Wednesday, April 04, 2018

D is for Drafting 3x5

Some writers talk about the drafting stage as that dizzying period when fingers can't quite keep up with those words that push to get on the page -- whether by hand or keyboard. Even November's National Novel Writing Month turns into a month-long writing immersion with 50,000 words as the goal.

Does drafting a story begin with an idea? an outline?

I want to say . . . depends! Some stories rest a long time in that folder, awaiting attention. I'm working on such an idea that began about ten years ago with a visit to the Museum of the Middle Ages (Cluny), in Paris to see the famous 'Lady and the Unicorn' tapestries. But now, after several fits and starts, I want to begin drafting. I have some characters. I have a working plot outline. At least this time, I know how the story ends! Or how at this point I'd like it to end. Writers know that once in full throttle, stories tend to shift and develop in unintended directions!

SIDE NOTE: Most writers fall into two categories, with each side yearning to know at times the secrets from 'the other side.' We're either 'plotters' or 'pantsers.' Plotters plan. They execute outlines beautifully and work straight through to that coveted finish. Revision is part of their methodical process. Pantsers, on the other hand, might begin with a scene and write another, not necessarily in sequence, and add another, take a break to write a character's back story, then write another scene, rearrange all madly, until 'the end' appears magically on the last page. And then revision begins. Much revision. Some call those plotters logical writers, while pantsers are intuitive.

Well, I'm truly a pantser trying to learn from those oh-so-productive plotters. After working through Randy Ingermanson's Snowflake method for the last two months, my fingers are itching to draft. Probably well before a plotter is ready to draft. I'm also setting aside time every day to study writing craft, and I'm working slowly through James Scott Bell's rather wonderful book, Just Write: Creating Unforgettable Fiction and a Rewarding Writing Life. Chapter 2 is all about how to develop your ideas and prepare to write. I'm not posting a spoiler, because this chapter is chock full of strategies. Bell's suggestion about 3x5 cards, though, intrigues me.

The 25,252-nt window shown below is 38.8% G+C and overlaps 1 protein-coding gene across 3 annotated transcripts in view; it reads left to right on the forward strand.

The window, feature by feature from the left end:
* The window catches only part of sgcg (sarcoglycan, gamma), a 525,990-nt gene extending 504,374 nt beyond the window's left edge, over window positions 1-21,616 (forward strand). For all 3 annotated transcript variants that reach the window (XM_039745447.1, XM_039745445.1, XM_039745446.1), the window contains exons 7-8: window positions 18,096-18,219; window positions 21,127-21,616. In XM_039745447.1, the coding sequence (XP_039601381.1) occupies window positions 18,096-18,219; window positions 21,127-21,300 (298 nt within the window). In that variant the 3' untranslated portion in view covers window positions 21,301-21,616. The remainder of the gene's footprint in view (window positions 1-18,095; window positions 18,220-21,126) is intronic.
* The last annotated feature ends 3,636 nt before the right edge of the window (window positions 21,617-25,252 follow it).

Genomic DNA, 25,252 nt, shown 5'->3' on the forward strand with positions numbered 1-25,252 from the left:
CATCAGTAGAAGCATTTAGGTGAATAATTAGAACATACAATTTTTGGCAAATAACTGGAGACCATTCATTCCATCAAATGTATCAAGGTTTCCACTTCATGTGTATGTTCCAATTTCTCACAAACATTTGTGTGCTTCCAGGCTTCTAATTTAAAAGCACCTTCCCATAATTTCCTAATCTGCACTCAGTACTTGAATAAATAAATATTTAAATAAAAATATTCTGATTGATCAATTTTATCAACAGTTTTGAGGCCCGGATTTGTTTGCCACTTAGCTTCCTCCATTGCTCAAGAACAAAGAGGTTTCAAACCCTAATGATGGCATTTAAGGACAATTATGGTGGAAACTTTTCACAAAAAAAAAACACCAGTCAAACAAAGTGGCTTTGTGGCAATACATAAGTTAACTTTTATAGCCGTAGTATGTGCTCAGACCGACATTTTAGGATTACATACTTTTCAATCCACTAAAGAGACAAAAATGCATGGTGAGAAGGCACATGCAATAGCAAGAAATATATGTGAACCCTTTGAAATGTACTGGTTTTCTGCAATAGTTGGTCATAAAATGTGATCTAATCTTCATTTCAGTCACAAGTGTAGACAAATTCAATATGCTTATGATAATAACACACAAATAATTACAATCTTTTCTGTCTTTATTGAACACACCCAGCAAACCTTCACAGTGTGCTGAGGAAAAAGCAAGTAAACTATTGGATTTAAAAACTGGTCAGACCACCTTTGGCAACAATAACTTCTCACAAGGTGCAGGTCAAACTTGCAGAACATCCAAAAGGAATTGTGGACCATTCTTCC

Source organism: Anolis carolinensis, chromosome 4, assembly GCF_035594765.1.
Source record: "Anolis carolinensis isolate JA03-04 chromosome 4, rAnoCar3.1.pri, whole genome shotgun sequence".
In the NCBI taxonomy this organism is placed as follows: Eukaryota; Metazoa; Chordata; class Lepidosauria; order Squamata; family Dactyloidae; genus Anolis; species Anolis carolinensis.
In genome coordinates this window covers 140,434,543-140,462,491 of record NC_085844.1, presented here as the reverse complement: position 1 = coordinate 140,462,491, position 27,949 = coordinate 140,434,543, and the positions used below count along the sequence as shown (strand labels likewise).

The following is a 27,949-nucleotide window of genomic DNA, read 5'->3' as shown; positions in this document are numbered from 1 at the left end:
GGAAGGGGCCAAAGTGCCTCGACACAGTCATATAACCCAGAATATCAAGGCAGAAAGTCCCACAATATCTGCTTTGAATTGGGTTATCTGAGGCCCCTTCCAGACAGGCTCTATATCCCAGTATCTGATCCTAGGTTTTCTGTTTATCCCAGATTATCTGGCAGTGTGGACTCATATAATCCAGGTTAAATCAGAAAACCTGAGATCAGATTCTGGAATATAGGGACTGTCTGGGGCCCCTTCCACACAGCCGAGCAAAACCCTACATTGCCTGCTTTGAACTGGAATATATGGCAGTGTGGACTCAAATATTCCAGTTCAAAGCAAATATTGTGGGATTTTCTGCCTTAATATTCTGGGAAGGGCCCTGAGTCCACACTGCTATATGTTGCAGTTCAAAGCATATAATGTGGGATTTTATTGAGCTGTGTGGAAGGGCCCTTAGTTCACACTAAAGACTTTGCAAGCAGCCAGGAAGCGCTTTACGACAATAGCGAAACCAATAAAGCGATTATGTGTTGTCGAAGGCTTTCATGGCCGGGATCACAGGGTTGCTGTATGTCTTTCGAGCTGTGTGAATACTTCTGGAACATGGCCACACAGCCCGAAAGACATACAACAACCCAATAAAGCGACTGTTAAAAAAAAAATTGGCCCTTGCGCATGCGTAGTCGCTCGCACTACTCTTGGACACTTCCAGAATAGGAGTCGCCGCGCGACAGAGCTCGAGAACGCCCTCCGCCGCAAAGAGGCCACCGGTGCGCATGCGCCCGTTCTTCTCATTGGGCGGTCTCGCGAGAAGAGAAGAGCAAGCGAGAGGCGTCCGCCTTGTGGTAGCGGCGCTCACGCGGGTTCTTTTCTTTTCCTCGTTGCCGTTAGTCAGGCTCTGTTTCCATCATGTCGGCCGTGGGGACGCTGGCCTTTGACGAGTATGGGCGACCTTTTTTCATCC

Usually, I use 3x5 cards on a cork board about mid-way through the story. Each card gets a scene as I doublecheck logical development, transitions, missing scenes. It's rather fun to rearrange, make sure character arcs work, pull the story apart, and put it back again.

But, Bell's idea has the writer sitting down pretty early in the process.

Imagine you are at your favorite coffee shop with your laptop and a pile of 3x5 cards. Take a sip of that dark brew we all love and simply start drafting scenes, one scene on each 3x5 card. Mind you, the draft has not been written. You may only have the sketchiest outline (if you have one at all). But you're going to draft some 30-40 scenes. 

Now comes the magic. I can't tell you for sure this is magic, but this exercise sounds like a lot of fun. Once you have those 30-40 scenes, you pick just TWO at random and look for connections, writing a new scene. I've got my 3x5 cards ready -- and maybe a little later today, I'll start jotting down those scenes. NOTE: I think this strategy just might drive the plotters nuts. 

And that's today's post for Blogging from A to Z April Challenge. Why not check out the link to see what others are writing about?

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